June 2011

Volume 26 Number 06

Test Run - Curved Lines for Bing Maps AJAX

By James McCaffrey | June 2011

James McCaffreyIn this month’s column I present a JavaScript function that can be used to add curved lines to a Bing Maps AJAX map control and discuss the principles used to test the function.

The best way for you to see where I’m headed is to check out the image in Figure 1. It shows a Bing Maps AJAX map control of the Denver area in the west-central United States. The custom JavaScript function that’s the topic of this article is being used to draw the blue curved line from the city of Boulder—the location of the University of Colorado (which one of my daughters attends)—to the Denver International Airport (where I’ve been in and out of a lot!). The custom function is named AddBezierCurve. In addition to being a highly useful function if you ever work with Bing Maps, the AddBezierCurve routine provides a great showcase for demonstrating API testing principles and contains some interesting math that you may find useful in other programming scenarios.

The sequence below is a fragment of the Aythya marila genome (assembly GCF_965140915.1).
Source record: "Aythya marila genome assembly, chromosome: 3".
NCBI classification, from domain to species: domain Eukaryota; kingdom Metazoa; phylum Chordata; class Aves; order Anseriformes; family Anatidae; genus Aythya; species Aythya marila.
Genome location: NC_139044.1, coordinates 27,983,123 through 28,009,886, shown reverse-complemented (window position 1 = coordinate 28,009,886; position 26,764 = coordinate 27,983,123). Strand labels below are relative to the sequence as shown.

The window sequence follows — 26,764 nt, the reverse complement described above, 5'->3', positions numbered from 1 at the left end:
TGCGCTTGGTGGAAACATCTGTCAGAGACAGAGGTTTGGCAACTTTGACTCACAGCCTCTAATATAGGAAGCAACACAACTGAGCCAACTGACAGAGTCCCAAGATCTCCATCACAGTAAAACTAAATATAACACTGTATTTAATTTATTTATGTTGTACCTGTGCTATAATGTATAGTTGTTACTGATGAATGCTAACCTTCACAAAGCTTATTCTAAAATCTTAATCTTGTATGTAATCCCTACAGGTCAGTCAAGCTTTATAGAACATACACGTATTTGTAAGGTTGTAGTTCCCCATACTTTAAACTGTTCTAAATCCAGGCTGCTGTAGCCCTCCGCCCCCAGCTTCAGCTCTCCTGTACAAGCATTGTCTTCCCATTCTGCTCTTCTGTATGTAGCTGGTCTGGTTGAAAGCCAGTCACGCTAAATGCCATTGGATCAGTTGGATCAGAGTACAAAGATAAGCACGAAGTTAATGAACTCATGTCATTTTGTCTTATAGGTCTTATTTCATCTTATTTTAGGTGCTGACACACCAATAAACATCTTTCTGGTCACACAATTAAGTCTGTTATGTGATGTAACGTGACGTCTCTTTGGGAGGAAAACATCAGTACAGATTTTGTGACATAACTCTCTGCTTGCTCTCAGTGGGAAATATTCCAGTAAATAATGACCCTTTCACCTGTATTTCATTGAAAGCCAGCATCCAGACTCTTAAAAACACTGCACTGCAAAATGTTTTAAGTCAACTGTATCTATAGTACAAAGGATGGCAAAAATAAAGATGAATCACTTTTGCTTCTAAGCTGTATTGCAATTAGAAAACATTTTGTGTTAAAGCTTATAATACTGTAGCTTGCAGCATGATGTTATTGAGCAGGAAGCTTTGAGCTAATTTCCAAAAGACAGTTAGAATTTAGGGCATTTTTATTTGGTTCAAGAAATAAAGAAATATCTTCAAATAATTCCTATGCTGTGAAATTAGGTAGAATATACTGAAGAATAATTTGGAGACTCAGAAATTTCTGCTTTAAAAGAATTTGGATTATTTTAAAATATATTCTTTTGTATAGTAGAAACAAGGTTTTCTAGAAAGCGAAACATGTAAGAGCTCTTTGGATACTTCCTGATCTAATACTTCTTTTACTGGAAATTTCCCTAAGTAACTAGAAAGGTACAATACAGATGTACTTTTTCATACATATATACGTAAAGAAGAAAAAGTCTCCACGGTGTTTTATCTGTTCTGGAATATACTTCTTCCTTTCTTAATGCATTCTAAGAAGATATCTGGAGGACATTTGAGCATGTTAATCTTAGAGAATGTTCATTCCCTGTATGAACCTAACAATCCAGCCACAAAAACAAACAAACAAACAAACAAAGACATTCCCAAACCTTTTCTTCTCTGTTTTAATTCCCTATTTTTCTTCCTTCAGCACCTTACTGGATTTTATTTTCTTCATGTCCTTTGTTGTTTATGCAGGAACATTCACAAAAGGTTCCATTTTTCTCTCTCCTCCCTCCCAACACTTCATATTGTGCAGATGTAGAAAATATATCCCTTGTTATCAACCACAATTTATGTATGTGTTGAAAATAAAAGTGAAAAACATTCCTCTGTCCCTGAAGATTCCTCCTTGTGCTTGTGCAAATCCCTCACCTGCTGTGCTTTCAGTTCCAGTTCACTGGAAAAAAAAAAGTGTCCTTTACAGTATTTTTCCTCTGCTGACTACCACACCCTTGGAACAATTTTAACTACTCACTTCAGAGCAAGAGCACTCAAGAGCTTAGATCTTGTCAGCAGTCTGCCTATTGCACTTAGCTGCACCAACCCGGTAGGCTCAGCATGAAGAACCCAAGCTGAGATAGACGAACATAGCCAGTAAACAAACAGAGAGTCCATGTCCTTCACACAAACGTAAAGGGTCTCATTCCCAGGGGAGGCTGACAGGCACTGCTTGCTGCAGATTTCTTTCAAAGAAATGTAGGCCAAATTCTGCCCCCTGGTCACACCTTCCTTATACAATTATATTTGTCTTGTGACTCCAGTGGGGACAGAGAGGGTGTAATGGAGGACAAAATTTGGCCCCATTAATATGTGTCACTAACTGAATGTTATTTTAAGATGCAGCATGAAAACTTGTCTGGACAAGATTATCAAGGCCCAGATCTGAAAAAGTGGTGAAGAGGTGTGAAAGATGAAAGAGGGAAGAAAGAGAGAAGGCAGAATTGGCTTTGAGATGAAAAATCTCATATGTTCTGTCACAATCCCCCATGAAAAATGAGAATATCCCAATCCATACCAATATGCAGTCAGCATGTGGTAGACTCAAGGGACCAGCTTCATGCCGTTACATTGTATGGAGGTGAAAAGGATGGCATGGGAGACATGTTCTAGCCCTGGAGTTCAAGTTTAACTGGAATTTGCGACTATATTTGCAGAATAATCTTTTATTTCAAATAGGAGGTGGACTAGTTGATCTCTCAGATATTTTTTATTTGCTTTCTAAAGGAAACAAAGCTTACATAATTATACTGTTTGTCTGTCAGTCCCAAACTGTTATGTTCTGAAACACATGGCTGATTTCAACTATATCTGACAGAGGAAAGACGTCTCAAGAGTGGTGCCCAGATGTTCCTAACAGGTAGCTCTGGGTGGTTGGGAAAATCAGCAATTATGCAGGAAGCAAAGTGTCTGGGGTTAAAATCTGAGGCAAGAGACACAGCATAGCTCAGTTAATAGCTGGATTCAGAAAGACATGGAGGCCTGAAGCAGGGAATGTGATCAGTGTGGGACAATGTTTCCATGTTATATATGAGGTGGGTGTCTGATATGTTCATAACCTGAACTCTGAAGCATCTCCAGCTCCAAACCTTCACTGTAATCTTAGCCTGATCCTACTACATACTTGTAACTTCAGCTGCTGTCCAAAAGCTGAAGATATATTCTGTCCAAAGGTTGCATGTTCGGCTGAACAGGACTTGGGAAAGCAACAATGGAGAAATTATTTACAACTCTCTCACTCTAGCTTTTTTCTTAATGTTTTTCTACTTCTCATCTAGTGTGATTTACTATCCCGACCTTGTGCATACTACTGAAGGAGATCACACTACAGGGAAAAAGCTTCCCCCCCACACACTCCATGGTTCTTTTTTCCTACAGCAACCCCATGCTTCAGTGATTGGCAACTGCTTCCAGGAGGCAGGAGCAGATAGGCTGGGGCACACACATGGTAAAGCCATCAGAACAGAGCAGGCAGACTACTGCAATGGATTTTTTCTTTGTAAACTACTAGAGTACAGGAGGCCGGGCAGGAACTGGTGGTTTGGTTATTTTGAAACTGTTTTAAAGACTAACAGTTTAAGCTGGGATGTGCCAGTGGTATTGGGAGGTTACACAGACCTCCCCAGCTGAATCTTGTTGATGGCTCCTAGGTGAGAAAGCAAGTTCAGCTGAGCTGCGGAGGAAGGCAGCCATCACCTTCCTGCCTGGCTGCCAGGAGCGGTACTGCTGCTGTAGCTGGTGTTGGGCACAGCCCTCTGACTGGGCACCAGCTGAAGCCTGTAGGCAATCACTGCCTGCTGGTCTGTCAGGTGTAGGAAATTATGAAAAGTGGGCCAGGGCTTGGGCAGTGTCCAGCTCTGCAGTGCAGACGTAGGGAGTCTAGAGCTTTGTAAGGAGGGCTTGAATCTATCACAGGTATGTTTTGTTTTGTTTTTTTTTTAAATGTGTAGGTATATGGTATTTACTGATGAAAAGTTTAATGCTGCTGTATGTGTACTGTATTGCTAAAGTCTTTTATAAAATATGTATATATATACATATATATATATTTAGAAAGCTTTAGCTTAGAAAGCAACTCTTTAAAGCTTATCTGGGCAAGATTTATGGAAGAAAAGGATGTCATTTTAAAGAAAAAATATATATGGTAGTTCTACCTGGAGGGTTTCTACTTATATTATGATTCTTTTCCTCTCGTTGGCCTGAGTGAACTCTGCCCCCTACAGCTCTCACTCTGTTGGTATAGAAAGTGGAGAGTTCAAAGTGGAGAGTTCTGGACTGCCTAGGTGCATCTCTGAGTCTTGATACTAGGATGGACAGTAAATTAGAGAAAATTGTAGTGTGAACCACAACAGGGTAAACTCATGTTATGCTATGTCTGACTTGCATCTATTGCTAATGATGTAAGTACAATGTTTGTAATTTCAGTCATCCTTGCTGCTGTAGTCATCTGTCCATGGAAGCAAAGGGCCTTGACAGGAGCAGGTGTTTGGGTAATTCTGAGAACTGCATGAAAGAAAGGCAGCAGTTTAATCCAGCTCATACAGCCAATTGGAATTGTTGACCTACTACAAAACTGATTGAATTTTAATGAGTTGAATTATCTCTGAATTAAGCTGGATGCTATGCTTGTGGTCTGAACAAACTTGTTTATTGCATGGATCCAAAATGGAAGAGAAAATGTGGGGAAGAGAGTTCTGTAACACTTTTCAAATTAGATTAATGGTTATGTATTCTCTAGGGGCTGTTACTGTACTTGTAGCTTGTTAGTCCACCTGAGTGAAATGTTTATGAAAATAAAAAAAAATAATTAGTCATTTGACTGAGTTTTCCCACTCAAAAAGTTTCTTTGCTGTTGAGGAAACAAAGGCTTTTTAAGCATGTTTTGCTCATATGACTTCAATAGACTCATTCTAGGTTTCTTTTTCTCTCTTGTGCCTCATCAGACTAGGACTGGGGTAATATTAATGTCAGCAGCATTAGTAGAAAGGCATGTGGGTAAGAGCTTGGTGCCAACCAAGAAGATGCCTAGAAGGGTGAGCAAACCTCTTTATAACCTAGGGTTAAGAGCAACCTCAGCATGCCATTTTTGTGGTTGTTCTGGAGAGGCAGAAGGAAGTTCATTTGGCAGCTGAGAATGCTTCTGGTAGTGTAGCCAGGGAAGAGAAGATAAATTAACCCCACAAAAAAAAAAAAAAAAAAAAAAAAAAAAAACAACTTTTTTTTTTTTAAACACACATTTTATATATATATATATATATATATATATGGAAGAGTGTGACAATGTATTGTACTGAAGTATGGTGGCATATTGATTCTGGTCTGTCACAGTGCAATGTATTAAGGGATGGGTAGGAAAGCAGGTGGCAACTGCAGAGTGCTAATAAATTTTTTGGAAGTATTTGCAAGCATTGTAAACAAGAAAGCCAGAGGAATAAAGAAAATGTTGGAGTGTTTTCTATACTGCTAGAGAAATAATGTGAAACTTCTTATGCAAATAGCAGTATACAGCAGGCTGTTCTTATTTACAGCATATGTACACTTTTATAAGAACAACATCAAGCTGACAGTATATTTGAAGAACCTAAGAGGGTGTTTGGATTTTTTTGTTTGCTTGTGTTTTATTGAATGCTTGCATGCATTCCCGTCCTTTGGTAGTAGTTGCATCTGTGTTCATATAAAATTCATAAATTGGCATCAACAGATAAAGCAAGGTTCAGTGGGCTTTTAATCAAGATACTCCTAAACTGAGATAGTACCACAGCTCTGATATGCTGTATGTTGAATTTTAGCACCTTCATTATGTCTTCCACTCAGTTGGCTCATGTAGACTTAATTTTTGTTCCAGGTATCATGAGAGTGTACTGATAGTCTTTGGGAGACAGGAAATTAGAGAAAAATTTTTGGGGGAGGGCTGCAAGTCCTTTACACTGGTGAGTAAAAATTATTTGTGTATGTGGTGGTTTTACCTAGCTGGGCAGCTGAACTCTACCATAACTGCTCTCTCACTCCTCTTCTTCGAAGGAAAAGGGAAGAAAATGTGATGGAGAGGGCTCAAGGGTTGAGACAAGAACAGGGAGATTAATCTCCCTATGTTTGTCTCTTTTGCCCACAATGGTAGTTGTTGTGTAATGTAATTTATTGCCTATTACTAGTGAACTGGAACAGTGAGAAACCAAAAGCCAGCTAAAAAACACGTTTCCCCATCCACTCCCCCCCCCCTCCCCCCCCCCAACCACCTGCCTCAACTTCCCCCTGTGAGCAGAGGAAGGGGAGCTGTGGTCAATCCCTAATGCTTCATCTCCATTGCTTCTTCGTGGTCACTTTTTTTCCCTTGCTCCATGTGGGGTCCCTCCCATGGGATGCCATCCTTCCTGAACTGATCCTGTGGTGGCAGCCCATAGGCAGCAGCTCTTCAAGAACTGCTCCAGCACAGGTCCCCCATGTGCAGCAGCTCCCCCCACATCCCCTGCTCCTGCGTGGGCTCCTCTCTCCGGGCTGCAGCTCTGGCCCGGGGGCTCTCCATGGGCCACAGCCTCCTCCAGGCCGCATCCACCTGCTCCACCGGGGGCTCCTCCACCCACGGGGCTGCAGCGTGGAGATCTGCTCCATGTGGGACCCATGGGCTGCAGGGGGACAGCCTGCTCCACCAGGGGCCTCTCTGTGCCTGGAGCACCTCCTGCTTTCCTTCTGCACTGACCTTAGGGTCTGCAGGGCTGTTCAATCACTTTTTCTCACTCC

The Custom Function AddBezierCurve Adds a Curved Line to Bing Maps

Figure 1 The Custom Function AddBezierCurve Adds a Curved Line to Bing Maps

In the sections that follow, I’ll first give you a brief explanation of creating a Bezier curve, which is the underlying math technique used by AddBezierCurve. Next, I’ll walk you through the function line by line so that you’ll be able to modify the source code to suit your own needs, if necessary. I’ll finish up by describing the general principles and specific techniques you can use to test AddBezierCurve and similar JavaScript functions. This article assumes you have a basic familiarity with JavaScript but doesn’t assume you’ve programmed with the Bing Maps AJAX control library before. I think you’ll find the topics presented here interesting and useful additions to your developer and tester skill sets.

Bezier Curves